Breaking the Devil's Pact: The Battle to Free the Teamsters from the Mob

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NYU Press, 2011 - Biography & Autobiography - 310 pages
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In 1988, despite powerful Congressional opposition, U.S. Attorney Rudy Giuliani brought a massive civil racketeering (RICO) suit against the leaders of the behemoth International Brotherhood of Teamsters (IBT) and more than two dozen Cosa Nostra (LCN) leaders. Intending to land a fatal blow to the mafia, Giuliani asserted that the union and organized-crime defendants had formed a devil's pact. He charged the IBT leaders with allowing their organized-crime cronies to use the union as a profit center in exchange for the mobsters' political support and a share of the spoils of corruption. On the eve of what would have been one of the most explosive trials in organized- crime and labor history, the Department of Justice and the Teamsters settled. Three court-appointed officers were tasked with purging LCN influence from the IBT by investigating organized crime infiltration, bringing disciplinary charges, and supervising a new and unprecedented nationwide election process for international officers. When the insurgent Ron Carey won the 1991 presidential election, the government's reform strategy was heralded as an extraordinary success.But, like a Greek tragedy, the court officers expelled Carey from the union in 1997 on account of a campaign-finance money-laundering scheme that implicated, among many others, the National Democratic Party and the AFL-CIO. Since Carey's downfall, the Teamsters have been politically dominated by James P. Hoffa, son of the notorious Jimmy Hoffa. Breaking the Devil's Pact traces the fascinating history of U.S. v. IBT, beginning with Giuliani's controversial lawsuit and continuing with in-depth analysis of the ups and downs of an unprecedented remedial effort involving the Department of Justice, the federal courts, the court-appointed officers (including former FBI and CIA director William Webster and former U.S. attorney general Benjamin Civiletti), and the IBT itself. Now more than 22 years old and spanning over 5 election cycles, U.S. v. IBT is the most important labor case in the last half century, one of the most significant organized crime cases of all time, and one of the most ambitious judicial organizational reform efforts in U.S. history.Breaking the Devil's Pact is a penetrating examination of the potential and limits of court-supervised organizational reform in the context of systemic corruption and racketeering.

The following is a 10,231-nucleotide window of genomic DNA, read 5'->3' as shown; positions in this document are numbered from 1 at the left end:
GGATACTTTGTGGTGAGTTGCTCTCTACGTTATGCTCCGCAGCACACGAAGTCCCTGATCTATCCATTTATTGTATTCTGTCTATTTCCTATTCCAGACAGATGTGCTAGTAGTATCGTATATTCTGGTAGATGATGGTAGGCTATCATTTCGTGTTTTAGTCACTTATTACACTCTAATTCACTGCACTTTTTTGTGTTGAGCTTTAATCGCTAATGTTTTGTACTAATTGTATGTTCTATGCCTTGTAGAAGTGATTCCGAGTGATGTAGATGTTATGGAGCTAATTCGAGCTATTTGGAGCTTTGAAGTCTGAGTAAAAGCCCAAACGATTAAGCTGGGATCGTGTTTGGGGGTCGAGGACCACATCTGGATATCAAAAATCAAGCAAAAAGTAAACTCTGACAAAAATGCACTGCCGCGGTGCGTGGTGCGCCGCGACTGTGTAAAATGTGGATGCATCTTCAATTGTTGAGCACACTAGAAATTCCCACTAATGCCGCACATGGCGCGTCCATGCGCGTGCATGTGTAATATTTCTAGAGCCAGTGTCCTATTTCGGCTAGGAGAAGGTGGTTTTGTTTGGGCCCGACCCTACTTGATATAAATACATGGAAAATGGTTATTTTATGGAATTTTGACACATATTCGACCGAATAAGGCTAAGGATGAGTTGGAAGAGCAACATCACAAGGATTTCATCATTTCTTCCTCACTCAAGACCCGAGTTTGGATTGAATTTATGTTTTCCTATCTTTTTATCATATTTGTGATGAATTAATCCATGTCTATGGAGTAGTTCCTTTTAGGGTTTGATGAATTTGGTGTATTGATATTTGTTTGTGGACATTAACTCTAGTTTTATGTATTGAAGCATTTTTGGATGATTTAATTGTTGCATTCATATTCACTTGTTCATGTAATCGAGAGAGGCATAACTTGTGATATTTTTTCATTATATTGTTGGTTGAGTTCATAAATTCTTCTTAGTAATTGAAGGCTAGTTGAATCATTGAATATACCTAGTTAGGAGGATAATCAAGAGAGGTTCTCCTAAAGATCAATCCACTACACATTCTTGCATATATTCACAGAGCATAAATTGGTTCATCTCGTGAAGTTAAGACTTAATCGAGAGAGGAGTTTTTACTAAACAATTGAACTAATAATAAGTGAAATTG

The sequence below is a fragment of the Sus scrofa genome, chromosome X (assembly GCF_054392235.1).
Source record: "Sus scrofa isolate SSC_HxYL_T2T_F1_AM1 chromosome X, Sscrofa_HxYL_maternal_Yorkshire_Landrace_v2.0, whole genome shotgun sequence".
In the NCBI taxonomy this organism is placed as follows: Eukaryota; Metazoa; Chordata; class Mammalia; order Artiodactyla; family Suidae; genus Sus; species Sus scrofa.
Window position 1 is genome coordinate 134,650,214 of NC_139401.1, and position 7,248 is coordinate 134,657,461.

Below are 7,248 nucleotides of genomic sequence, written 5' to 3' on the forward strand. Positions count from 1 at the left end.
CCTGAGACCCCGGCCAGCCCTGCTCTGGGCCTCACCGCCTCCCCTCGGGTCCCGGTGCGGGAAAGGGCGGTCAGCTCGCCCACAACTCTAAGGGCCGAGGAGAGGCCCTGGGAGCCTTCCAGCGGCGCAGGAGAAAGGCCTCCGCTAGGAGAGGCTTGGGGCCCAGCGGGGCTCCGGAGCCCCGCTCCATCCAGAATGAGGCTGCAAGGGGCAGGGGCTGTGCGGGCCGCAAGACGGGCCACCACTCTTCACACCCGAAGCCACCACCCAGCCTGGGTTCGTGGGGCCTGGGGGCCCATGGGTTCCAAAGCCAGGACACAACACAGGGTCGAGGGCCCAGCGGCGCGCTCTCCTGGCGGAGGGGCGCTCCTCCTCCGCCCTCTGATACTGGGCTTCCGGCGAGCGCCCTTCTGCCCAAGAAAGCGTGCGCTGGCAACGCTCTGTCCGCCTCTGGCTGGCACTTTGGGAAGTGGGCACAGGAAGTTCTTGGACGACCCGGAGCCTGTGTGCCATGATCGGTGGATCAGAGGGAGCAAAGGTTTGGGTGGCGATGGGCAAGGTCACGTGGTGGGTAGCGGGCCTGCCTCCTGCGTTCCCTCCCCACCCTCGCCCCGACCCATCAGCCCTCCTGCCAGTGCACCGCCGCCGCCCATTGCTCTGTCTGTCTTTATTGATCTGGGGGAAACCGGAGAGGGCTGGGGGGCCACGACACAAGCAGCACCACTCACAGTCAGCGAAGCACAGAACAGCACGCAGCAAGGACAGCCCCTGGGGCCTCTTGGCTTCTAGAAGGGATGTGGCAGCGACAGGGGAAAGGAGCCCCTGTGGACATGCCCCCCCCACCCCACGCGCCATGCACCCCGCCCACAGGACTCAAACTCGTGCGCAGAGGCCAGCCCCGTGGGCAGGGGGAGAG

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Breaking the Devil's Pact: The Battle To Free the Teamsters from the Mob

User Review  - Mary Jane Brustman - Book Verdict

In 1988, U.S. attorney Rudolph Giuliani initiated the RICO prosecution in United States v. International Brotherhood of Teamsters with a complaint detailing the "compelling story of systemic union ... Read full review

Contents

1 Introducing the Litigants and the Judge
1
2 The Civil RICO Complaint and Settlement
22
July 1989 September 1992
48
July 1989 September 1992
64
The IBTs 1991 Election
83
1992 1997
103
7 The 1996 Election Scandal
122
8 The 1998 Rerun Election and the Emerging Dominance of James P Hoffa
146
10 The 2006 Election the IRBs Fourth Term and the LeadUp to the 2011 Election
190
11 Lessons Reflections and Speculations
210
Acknowledgments
231
Notes
233
Bibliography
287
Index
293
About the Authors
310
Copyright

9 The 2001 Election the Demise of Project RISE and the IRBs Third Term
167

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About the author (2011)

James A. Jacobs (San Francisco, CA) is chief hydrogeologist at Environmental Bio-Systems, Inc., has more than 20 years of environmental geology experience. He is the co-author, with Stephen Testa, of "Oil Spills and Gas Leaks".

Stephen M. Testa (Sacramento, CA) is executive officer of the California State Mining and Geology Board and past-president of both the American Institute of Professional Geologists and the American Geological Institute.

Kerry T. Cooperman is an attorney in the litigation department of Stroock & Stroock & Lavan and a former fellow in the Center for Research in Crime and Justice, NYU School of Law.

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